As the Minister has previously said, home is the place where we should all feel most safe and secure. I take this opportunity to commend the work of the members of the Garda Síochána, who are working day and night to tackle this problem. I am glad to say there have been decreases in the incidence of burglary in some areas of my constituency of Longford-Westmeath. However, the fight must continue in order to keep reducing the incidence of this type of crime. Where it is possible, the number of gardaí on the beat should be increased.
I am glad the Government has considerably strengthened the force in terms of providing more gardaí and more Garda vehicles including, as was mentioned, specialised vehicles to deal with highly mobile gangs. The previous Government closed Templemore, starving An Garda Síochána of new entrants. This Government has re-opened the training college, with 550 gardaí being recruited by the end of this year, and I look forward to future intakes in Templemore in the coming years. I am delighted that, in my constituency, 18 new Garda cars have been made available while 16 new gardaí have been assigned to various stations across the constituency. There is always room for more.
Fine Gael in government is very determined to combat all types of crime in our communities and rightly so. Most importantly, we are putting the victim at the heart of the justice system and this legislation is one very important measure in helping to protect our communities from repeat offenders. I wholly support the Bill.
I welcome the Minister to listen to our problems in rural Ireland, in places like Carlow-Kilkenny, where people are living in fear. The sense of fear among elderly and isolated members of rural communities, which is being caused by the significant rise in burglary offences, is a crucial issue facing rural Ireland. These people are being deliberately targeted, watched and attacked by a number of well-organised criminal gangs, which continue to terrorise rural townlands and villages. This is not a new issue as the number of burglary offences in the State has soared over the past three years, developing slowly while the outcry of victims has fallen on deaf ears.
Fianna Fáil supports this Bill, which aims to address the problem, and the Minister’s work in commencing the review of the criminal justice system’s response to the problem of burglaries is to be acknowledged. I support the provisions of the Bill which tackle repeat offenders who are granted bail, despite being charged with multiple burglaries, and who often commit further burglaries while out on bail. I also support the amendment to the Bail Act to provide that, for the purposes of bail applications, pending charges or recent convictions can be considered as evidence that an accused person is likely to commit further domestic burglaries.
I must be critical, however, of the length of time it has taken to bring this legislation to the House. This is a long-term problem which has developed insidiously in our rural communities over the last three, four and five years. I am also of the opinion that the Minister is underestimating the issue at hand. These are well-financed and well-organised criminal gangs which are expertly equipped with high-powered vehicles, weapons and even night-vision goggles to aid their escape at night.
Fianna Fáil has already published a Bill to introduce a mandatory three years in jail for criminals convicted of burglary and a minimum of seven years on the third burglary conviction within 12 months. I ask the Minister strongly to consider introducing such legislation as a matter of urgency because the deterrents are not currently strong enough to combat these criminal gangs from continuing their predatory pursuit of rural towns and villages.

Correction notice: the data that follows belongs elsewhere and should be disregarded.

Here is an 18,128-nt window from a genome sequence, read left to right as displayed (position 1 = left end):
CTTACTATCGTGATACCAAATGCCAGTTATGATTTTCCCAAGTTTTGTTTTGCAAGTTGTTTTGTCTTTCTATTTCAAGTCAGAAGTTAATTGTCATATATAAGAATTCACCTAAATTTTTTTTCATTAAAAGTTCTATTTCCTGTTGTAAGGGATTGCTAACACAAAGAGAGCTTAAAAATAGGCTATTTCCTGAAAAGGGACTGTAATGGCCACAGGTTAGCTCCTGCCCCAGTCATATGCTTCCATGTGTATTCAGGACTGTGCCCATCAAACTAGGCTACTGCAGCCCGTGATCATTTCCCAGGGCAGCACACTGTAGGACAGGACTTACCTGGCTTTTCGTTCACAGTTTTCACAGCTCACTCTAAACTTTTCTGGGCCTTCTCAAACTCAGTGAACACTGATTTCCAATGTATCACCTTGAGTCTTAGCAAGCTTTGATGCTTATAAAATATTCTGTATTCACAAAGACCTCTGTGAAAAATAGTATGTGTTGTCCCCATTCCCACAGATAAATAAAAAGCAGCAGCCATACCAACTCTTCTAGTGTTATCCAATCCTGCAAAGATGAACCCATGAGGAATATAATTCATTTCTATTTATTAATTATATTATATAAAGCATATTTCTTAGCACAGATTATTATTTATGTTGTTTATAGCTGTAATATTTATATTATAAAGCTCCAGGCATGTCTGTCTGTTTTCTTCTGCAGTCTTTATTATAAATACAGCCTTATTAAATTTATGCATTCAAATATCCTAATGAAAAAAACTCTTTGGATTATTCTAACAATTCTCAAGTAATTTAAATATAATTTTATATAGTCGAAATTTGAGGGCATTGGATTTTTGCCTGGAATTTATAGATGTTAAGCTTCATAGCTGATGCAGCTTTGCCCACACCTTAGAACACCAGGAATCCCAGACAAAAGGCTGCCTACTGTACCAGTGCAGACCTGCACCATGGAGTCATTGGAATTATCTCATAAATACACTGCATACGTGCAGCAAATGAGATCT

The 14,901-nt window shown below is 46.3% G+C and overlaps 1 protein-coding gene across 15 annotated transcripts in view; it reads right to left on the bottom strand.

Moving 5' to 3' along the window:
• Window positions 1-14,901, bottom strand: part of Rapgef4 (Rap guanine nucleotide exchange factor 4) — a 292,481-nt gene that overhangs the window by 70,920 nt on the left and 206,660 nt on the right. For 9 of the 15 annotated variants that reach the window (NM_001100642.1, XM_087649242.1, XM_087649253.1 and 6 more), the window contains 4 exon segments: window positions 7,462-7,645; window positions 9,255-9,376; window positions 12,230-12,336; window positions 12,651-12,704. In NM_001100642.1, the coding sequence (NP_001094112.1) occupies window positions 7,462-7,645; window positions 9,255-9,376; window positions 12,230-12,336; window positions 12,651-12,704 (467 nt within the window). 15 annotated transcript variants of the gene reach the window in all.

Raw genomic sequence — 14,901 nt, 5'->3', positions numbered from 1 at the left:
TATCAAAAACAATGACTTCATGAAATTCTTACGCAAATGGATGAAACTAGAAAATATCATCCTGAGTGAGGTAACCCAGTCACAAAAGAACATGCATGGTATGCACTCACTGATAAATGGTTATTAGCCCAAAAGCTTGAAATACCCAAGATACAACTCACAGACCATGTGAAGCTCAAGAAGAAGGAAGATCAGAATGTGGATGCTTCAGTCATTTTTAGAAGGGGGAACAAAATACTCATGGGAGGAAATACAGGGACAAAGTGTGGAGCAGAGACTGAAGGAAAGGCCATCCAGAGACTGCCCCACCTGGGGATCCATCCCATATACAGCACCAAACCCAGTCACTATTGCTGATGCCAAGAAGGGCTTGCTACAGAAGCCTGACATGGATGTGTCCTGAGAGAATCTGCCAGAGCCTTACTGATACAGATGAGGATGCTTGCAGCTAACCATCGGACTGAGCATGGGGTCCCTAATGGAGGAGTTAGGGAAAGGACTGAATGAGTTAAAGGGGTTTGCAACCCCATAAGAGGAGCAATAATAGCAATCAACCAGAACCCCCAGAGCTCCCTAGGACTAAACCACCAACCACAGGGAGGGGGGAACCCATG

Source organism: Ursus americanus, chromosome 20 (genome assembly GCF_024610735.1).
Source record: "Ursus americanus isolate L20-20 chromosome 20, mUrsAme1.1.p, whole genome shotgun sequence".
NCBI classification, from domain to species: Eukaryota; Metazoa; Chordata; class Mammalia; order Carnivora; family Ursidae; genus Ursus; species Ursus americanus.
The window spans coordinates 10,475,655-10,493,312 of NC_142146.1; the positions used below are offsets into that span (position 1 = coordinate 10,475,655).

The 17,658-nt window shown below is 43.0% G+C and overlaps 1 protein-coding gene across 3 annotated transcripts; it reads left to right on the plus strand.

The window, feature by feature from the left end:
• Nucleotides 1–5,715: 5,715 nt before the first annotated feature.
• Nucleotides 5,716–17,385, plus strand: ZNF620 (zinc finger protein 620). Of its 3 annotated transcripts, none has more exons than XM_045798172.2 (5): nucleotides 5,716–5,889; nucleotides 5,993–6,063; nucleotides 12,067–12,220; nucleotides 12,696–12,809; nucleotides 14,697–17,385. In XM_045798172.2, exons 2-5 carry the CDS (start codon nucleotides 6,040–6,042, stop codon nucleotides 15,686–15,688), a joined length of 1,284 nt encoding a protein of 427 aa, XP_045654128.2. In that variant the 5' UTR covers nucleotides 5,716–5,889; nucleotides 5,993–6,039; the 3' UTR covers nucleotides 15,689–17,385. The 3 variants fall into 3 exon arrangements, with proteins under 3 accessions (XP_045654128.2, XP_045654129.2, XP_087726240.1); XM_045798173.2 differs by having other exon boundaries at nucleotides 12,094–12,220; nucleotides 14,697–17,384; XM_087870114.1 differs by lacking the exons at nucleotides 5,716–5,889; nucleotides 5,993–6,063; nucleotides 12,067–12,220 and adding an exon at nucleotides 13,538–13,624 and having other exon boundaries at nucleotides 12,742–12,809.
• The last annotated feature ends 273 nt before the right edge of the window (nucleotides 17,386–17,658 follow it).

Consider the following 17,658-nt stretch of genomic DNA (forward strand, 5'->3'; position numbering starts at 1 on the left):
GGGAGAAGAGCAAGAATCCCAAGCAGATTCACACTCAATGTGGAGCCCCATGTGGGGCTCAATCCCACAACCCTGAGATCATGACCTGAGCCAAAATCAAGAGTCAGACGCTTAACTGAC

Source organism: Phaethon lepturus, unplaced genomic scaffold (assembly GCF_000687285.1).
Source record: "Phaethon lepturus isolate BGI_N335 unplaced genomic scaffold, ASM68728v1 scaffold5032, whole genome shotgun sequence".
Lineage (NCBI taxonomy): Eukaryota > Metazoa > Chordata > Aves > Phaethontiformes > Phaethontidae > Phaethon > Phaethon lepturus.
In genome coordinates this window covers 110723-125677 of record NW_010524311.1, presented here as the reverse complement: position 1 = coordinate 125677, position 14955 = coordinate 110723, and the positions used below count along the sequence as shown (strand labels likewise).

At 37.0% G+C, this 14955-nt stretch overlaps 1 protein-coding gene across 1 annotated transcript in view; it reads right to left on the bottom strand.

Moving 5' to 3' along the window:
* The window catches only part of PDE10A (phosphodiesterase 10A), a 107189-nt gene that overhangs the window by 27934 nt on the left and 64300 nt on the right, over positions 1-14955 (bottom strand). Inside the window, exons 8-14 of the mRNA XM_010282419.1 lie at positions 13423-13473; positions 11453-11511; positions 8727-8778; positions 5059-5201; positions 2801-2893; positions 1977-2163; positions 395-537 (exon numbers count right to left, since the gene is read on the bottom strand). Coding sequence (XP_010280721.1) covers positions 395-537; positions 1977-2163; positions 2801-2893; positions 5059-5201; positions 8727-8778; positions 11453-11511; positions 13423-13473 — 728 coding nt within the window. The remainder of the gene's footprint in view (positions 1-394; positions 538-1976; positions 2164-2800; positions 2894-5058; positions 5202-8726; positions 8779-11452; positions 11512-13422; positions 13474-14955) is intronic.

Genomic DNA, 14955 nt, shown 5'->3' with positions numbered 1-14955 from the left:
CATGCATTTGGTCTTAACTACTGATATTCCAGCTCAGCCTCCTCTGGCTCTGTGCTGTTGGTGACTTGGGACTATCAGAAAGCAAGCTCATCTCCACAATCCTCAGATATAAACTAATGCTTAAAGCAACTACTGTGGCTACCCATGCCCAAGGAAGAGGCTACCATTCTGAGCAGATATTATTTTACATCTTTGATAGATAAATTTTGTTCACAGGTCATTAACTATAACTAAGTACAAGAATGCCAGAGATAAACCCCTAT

A senior member of An Garda Síochána told me a number of years ago that the single greatest deterrent to crime is the garda on the beat.
The closure of 139 Garda stations by the coalition Government and the reduction of Garda numbers from 14,000 to 12,772 has been publicised as the reason that both urban and rural communities have been left vulnerable to burglary. I am not going to shout and roar about this, but the point I want to make is that, if we have less of a Garda presence and fewer Garda vehicles on the streets, we must legislate for stronger minimum sentencing to act as a crucial deterrent between dangerous criminals and the innocent people within our urban and rural communities.
The protection of our citizens is paramount. I will finish with an example of how bad the threat has become. I was contacted by the chairman of the Myshall community alert group, Carlow, who explained to me that on Thursday, 20 August 2015, the housekeeper of the parochial house in Myshall village answered the door to two males who entered the house and tied her up. This is the fourth time that this parochial house has been targeted in recent years and this outrage, along with numerous other incidents of burglary, robbery and vandalism in our community, resulted in an emergency meeting of the community alert group on 1 September 2015.
I am informed that it was a very heated meeting where residents spoke out giving vent to their anger and frustration. They made comments of the following nature: "We are living a nightmare and are afraid to answer the door at night. We block our gates with our cars. All our doors and windows are locked from the onset of darkness and there is total fear in the area”, or “These criminals know that they are less likely to be caught in rural areas because of the closure of rural Garda stations, low Garda resources and the lack of manpower”. These comments are just an example of the fear that exists among thousands of communities the Government must act to protect.
I compliment the Minister on bringing this much needed legislation to the Dáil. We on this side of the House will support it and will do anything we can to protect people in both rural and urban areas.